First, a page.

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Stellar RM-3 inbound - any opinions on this mic?
Old 9th March 2010
  #1
Here for the gear
 

Stellar RM-3 inbound - any opinions on this mic?

Hello all,

I've just recently purchased my first ribbon mic, a CAD Trion 7000. Prior to receiving this mic I'd never had occasion to record with one. I was quite surprised with just how great this mic sounds on guitar cabinets! I picked up the 7000 cheap - under $100 so the risk was minimal. Mine appears to have well tensioned ribbons with just the slightest sag on each (have not done any frequency testing yet - I may eventually out of curiosity).

On to the subject of this post: I wanted to give one of the Chinese single ribbon mics a go (one using the Cascade Fathead type ribbon motor) and found a new Stellar RM-3 (the Royer 121 look-alike). I should have it in hand by weeks end. I wasn't able to find much about these mics here so I thought I'd check to see if anyone is using them. Any opinions on this mic?

Thanks
Old 9th March 2010
  #2
Lives for gear
 
jproc's Avatar
I have a pair of the RM-3's and they get used during almost every session I do.

Check the ribbon tension, and you should be good to go...

They perform well on a variety of sources - I've use them on guitar cabs, drum overheads, as stereo room mics, etc...
Old 9th March 2010
  #3
Here for the gear
 

Quote:
Originally Posted by jproc View Post
I have a pair of the RM-3's and they get used during almost every session I do.

Check the ribbon tension, and you should be good to go...

They perform well on a variety of sources - I've use them on guitar cabs, drum overheads, as stereo room mics, etc...
Thanks for the reply! If I like what I hear I may well pick up a second to use them occasionally as a stereo pair. Not a difficult decision at $100 each.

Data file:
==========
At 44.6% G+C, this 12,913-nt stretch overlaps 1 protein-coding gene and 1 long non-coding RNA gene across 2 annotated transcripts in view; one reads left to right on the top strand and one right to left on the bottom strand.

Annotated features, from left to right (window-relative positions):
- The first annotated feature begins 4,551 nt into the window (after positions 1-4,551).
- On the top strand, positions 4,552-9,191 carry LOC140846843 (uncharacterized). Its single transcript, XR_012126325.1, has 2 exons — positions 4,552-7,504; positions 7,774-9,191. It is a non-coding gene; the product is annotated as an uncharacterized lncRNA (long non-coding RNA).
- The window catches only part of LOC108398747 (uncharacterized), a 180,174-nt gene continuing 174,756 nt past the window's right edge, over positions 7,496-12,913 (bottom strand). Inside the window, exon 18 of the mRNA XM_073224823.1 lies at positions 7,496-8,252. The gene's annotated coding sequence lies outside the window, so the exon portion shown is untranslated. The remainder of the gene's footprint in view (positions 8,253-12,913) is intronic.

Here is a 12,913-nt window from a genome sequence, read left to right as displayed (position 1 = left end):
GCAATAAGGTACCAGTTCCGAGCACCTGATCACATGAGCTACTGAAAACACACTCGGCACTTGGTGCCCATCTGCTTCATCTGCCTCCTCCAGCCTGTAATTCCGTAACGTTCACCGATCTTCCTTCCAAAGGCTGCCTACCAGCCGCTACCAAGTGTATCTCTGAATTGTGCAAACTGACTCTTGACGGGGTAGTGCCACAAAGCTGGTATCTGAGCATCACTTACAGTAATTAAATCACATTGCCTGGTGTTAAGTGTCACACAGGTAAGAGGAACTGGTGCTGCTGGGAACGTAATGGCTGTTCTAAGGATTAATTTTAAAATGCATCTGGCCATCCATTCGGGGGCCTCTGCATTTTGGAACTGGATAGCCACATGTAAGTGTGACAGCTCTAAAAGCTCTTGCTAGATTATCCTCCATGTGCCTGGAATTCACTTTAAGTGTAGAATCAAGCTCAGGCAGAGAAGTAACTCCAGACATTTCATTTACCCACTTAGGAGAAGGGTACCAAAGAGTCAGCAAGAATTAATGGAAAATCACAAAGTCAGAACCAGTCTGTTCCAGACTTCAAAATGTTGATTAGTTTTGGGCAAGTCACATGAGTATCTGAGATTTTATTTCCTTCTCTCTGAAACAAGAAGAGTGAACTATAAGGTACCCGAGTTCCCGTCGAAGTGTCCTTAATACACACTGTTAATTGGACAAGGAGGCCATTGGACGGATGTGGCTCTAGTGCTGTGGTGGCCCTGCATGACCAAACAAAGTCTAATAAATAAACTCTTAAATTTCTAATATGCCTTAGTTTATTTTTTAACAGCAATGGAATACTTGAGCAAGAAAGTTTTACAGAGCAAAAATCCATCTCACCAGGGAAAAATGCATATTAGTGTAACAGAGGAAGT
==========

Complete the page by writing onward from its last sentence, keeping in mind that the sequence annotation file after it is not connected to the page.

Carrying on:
Thanks again!
Old 10th March 2010
  #4
Lives for gear
 
Michael_Joly's Avatar
 

Quote:
Originally Posted by Deaj View Post
...found a new Stellar RM-3 (the Royer 121 look-alike). I should have it in hand by weeks end. I wasn't able to find much about these mics here so I thought I'd check to see if anyone is using them. Any opinions on this mic?

Thanks
There's a good possibility the Stellar RM-3 is still shipping with the Royer-patented offset ribbon design. The early Nady RSM-3 mics that shipped in a wooden case have this feature. The mics were later changed to a symmetrical ribbon placement by the vendor to avoid Royer patent infringement.

The offset ribbon placement allows for higher SPL handling on one side (the side where the ribbon is closer to the sound source) and for slightly brighter response on the reverse side. The symmetrical-placed ribbon version still sound great - just doesn't have those two features.
Old 10th March 2010
  #5
Have any clips of these on overheads? Been real curious about that.


Quote:
Originally Posted by jproc View Post
I have a pair of the RM-3's and they get used during almost every session I do.

Check the ribbon tension, and you should be good to go...

They perform well on a variety of sources - I've use them on guitar cabs, drum overheads, as stereo room mics, etc...
Old 10th March 2010
  #6
Here for the gear
 

Quote:
Originally Posted by Michael_Joly View Post
There's a good possibility the Stellar RM-3 is still shipping with the Royer-patented offset ribbon design. The early Nady RSM-3 mics that shipped in a wooden case have this feature. The mics were later changed to a symmetrical ribbon placement by the vendor to avoid Royer patent infringement.

The offset ribbon placement allows for higher SPL handling on one side (the side where the ribbon is closer to the sound source) and for slightly brighter response on the reverse side. The symmetrical-placed ribbon version still sound great - just doesn't have those two features.
Thanks for the information! I appreciate the technical information Michael! I emailed the seller and just heard back - these are of the symmetrical design. No matter - I expect I will find it to be another useful ribbon mic.

Thanks again everyone for the information. I'll be sure to post some initial thoughts once I have had a chance to test it with a guitar amp at least.

Have a great night!
Old 10th March 2010
  #7
Gear Nut
 

I just recently bought a pair of Stellar RM-3.

I took the top off and noticed the ribbon was sagging.

This is not good is it?

I undid the screws at the bottom where the male xlr is and pulled that off, and tried to slide the ribbon mechanism off the top, and found that it was really on quite tight.